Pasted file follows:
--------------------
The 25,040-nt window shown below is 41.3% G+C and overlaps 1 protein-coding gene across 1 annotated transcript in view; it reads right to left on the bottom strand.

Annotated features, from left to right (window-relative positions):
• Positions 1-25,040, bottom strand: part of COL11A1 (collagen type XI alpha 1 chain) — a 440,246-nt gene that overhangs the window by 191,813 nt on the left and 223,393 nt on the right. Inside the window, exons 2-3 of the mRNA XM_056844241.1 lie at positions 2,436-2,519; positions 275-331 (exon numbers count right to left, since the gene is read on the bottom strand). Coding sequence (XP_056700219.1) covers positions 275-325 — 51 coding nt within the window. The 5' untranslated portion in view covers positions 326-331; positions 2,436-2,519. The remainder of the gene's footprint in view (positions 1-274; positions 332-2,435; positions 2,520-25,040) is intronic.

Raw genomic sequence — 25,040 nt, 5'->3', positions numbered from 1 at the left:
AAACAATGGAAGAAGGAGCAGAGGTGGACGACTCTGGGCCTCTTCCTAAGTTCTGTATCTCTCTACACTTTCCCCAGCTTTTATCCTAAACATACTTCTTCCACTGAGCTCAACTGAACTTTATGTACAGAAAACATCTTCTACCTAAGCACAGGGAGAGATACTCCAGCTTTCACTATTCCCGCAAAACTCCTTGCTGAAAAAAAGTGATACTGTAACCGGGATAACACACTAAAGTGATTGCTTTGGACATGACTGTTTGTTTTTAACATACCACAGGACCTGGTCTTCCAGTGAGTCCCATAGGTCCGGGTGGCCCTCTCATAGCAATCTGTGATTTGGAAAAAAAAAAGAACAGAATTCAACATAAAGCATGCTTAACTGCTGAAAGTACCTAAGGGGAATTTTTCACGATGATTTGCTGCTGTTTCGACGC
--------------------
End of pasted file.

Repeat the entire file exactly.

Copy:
The 25,040-nt window shown below is 41.3% G+C and overlaps 1 protein-coding gene across 1 annotated transcript in view; it reads right to left on the bottom strand.

Annotated features, from left to right (window-relative positions):
• Positions 1-25,040, bottom strand: part of COL11A1 (collagen type XI alpha 1 chain) — a 440,246-nt gene that overhangs the window by 191,813 nt on the left and 223,393 nt on the right. Inside the window, exons 2-3 of the mRNA XM_056844241.1 lie at positions 2,436-2,519; positions 275-331 (exon numbers count right to left, since the gene is read on the bottom strand). Coding sequence (XP_056700219.1) covers positions 275-325 — 51 coding nt within the window. The 5' untranslated portion in view covers positions 326-331; positions 2,436-2,519. The remainder of the gene's footprint in view (positions 1-274; positions 332-2,435; positions 2,520-25,040) is intronic.

Raw genomic sequence — 25,040 nt, 5'->3', positions numbered from 1 at the left:
AAACAATGGAAGAAGGAGCAGAGGTGGACGACTCTGGGCCTCTTCCTAAGTTCTGTATCTCTCTACACTTTCCCCAGCTTTTATCCTAAACATACTTCTTCCACTGAGCTCAACTGAACTTTATGTACAGAAAACATCTTCTACCTAAGCACAGGGAGAGATACTCCAGCTTTCACTATTCCCGCAAAACTCCTTGCTGAAAAAAAGTGATACTGTAACCGGGATAACACACTAAAGTGATTGCTTTGGACATGACTGTTTGTTTTTAACATACCACAGGACCTGGTCTTCCAGTGAGTCCCATAGGTCCGGGTGGCCCTCTCATAGCAATCTGTGATTTGGAAAAAAAAAAGAACAGAATTCAACATAAAGCATGCTTAACTGCTGAAAGTACCTAAGGGGAATTTTTCACGATGATTTGCTGCTGTTTCGACGC